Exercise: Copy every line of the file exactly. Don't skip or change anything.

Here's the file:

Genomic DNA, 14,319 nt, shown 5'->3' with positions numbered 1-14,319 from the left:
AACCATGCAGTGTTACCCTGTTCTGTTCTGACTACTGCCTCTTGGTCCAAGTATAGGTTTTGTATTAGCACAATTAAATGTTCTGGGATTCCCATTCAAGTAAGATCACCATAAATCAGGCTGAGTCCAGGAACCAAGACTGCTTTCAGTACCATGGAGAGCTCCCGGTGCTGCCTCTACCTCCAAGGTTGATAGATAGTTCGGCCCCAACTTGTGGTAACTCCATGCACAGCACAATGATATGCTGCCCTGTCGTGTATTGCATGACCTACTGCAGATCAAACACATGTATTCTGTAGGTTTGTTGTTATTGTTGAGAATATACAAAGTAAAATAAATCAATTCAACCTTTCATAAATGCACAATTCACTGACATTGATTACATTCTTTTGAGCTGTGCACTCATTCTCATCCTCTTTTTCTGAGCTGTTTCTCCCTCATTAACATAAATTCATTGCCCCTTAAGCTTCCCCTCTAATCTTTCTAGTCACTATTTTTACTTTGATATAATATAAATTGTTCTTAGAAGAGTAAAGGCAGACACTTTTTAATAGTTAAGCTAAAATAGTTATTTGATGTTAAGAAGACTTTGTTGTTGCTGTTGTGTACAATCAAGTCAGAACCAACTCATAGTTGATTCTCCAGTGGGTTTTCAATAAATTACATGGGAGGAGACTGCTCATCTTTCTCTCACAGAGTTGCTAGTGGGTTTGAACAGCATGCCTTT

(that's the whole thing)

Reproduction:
Genomic DNA, 14,319 nt, shown 5'->3' with positions numbered 1-14,319 from the left:
AACCATGCAGTGTTACCCTGTTCTGTTCTGACTACTGCCTCTTGGTCCAAGTATAGGTTTTGTATTAGCACAATTAAATGTTCTGGGATTCCCATTCAAGTAAGATCACCATAAATCAGGCTGAGTCCAGGAACCAAGACTGCTTTCAGTACCATGGAGAGCTCCCGGTGCTGCCTCTACCTCCAAGGTTGATAGATAGTTCGGCCCCAACTTGTGGTAACTCCATGCACAGCACAATGATATGCTGCCCTGTCGTGTATTGCATGACCTACTGCAGATCAAACACATGTATTCTGTAGGTTTGTTGTTATTGTTGAGAATATACAAAGTAAAATAAATCAATTCAACCTTTCATAAATGCACAATTCACTGACATTGATTACATTCTTTTGAGCTGTGCACTCATTCTCATCCTCTTTTTCTGAGCTGTTTCTCCCTCATTAACATAAATTCATTGCCCCTTAAGCTTCCCCTCTAATCTTTCTAGTCACTATTTTTACTTTGATATAATATAAATTGTTCTTAGAAGAGTAAAGGCAGACACTTTTTAATAGTTAAGCTAAAATAGTTATTTGATGTTAAGAAGACTTTGTTGTTGCTGTTGTGTACAATCAAGTCAGAACCAACTCATAGTTGATTCTCCAGTGGGTTTTCAATAAATTACATGGGAGGAGACTGCTCATCTTTCTCTCACAGAGTTGCTAGTGGGTTTGAACAGCATGCCTTT